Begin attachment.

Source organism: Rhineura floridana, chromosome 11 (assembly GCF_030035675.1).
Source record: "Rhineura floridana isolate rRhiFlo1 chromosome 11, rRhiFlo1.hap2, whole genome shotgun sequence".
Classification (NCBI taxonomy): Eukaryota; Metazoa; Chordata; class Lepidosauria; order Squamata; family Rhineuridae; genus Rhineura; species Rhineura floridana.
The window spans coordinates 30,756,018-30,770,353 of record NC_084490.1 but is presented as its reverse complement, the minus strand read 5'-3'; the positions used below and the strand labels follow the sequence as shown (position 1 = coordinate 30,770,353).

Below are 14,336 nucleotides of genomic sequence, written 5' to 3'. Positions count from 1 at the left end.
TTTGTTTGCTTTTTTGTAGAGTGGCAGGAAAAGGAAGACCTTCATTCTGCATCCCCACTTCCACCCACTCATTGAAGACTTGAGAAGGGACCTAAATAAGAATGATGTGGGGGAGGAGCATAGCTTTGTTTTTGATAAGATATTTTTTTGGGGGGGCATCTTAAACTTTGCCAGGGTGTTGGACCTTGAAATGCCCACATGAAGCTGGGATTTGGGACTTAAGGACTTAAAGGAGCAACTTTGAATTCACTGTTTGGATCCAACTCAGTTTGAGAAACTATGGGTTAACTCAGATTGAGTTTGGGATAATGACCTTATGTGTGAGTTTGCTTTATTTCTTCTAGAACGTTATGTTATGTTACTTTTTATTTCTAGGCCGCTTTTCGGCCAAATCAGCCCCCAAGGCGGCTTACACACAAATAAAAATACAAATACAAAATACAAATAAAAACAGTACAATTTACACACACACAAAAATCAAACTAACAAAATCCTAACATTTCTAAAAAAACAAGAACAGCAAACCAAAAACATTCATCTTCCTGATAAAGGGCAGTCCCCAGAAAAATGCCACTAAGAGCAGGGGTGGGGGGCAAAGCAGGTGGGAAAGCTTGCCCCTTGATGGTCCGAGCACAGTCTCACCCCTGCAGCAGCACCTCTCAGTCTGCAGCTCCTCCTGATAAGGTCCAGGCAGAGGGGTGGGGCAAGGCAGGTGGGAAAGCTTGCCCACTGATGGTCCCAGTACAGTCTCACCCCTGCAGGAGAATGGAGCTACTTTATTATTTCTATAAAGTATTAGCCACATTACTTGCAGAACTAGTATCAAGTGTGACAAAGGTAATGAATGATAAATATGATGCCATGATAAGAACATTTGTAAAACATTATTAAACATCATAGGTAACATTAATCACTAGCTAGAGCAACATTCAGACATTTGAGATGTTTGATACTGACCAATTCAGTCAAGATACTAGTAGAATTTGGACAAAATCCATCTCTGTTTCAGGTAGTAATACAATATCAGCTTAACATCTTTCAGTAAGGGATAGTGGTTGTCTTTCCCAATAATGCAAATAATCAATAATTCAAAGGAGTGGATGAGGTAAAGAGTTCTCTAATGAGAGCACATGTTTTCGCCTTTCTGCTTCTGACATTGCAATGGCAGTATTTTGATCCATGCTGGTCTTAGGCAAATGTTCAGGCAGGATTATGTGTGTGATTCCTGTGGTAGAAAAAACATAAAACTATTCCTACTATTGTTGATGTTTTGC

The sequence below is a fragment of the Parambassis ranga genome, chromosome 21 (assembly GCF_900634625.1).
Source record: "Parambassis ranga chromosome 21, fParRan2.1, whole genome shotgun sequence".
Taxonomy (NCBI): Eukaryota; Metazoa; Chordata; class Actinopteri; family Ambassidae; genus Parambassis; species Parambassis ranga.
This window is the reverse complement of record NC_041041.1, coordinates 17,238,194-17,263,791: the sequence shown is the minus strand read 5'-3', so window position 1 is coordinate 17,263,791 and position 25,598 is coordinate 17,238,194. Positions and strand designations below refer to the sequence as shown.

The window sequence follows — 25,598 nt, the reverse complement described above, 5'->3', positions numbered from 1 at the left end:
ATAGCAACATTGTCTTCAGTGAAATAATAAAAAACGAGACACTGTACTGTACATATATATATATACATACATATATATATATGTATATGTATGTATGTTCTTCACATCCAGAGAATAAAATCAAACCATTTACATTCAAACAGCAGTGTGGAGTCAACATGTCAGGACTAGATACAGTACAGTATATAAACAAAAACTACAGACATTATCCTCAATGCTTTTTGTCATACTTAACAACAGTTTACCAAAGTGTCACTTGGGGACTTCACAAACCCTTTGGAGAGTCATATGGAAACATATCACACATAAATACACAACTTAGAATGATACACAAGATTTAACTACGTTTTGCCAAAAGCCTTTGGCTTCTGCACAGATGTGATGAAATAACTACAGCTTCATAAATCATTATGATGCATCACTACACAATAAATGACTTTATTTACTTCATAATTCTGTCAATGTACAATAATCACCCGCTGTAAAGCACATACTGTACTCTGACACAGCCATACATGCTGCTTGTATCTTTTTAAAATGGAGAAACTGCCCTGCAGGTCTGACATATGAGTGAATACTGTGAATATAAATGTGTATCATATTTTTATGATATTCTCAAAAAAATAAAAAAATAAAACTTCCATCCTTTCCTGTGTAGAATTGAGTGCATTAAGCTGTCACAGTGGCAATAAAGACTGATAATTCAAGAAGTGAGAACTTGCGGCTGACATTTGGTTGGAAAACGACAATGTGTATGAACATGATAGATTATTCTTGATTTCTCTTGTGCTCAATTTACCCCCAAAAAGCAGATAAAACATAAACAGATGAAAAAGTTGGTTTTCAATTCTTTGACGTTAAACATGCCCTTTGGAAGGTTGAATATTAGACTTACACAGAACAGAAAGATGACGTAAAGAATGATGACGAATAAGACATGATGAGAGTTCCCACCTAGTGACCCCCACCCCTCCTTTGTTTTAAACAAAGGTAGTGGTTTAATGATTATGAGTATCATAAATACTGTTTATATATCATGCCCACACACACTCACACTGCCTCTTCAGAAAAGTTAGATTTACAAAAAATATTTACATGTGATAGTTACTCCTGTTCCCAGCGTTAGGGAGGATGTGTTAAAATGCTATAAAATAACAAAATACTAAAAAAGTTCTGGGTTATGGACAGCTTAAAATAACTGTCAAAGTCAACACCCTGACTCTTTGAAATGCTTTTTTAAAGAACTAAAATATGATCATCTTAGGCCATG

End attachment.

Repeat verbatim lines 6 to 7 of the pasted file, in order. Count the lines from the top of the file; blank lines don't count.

TTTGTTTGCTTTTTTGTAGAGTGGCAGGAAAAGGAAGACCTTCATTCTGCATCCCCACTTCCACCCACTCATTGAAGACTTGAGAAGGGACCTAAATAAGAATGATGTGGGGGAGGAGCATAGCTTTGTTTTTGATAAGATATTTTTTTGGGGGGGCATCTTAAACTTTGCCAGGGTGTTGGACCTTGAAATGCCCACATGAAGCTGGGATTTGGGACTTAAGGACTTAAAGGAGCAACTTTGAATTCACTGTTTGGATCCAACTCAGTTTGAGAAACTATGGGTTAACTCAGATTGAGTTTGGGATAATGACCTTATGTGTGAGTTTGCTTTATTTCTTCTAGAACGTTATGTTATGTTACTTTTTATTTCTAGGCCGCTTTTCGGCCAAATCAGCCCCCAAGGCGGCTTACACACAAATAAAAATACAAATACAAAATACAAATAAAAACAGTACAATTTACACACACACAAAAATCAAACTAACAAAATCCTAACATTTCTAAAAAAACAAGAACAGCAAACCAAAAACATTCATCTTCCTGATAAAGGGCAGTCCCCAGAAAAATGCCACTAAGAGCAGGGGTGGGGGGCAAAGCAGGTGGGAAAGCTTGCCCCTTGATGGTCCGAGCACAGTCTCACCCCTGCAGCAGCACCTCTCAGTCTGCAGCTCCTCCTGATAAGGTCCAGGCAGAGGGGTGGGGCAAGGCAGGTGGGAAAGCTTGCCCACTGATGGTCCCAGTACAGTCTCACCCCTGCAGGAGAATGGAGCTACTTTATTATTTCTATAAAGTATTAGCCACATTACTTGCAGAACTAGTATCAAGTGTGACAAAGGTAATGAATGATAAATATGATGCCATGATAAGAACATTTGTAAAACATTATTAAACATCATAGGTAACATTAATCACTAGCTAGAGCAACATTCAGACATTTGAGATGTTTGATACTGACCAATTCAGTCAAGATACTAGTAGAATTTGGACAAAATCCATCTCTGTTTCAGGTAGTAATACAATATCAGCTTAACATCTTTCAGTAAGGGATAGTGGTTGTCTTTCCCAATAATGCAAATAATCAATAATTCAAAGGAGTGGATGAGGTAAAGAGTTCTCTAATGAGAGCACATGTTTTCGCCTTTCTGCTTCTGACATTGCAATGGCAGTATTTTGATCCATGCTGGTCTTAGGCAAATGTTCAGGCAGGATTATGTGTGTGATTCCTGTGGTAGAAAAAACATAAAACTATTCCTACTATTGTTGATGTTTTGC

The sequence below is a fragment of the Parambassis ranga genome, chromosome 21 (assembly GCF_900634625.1).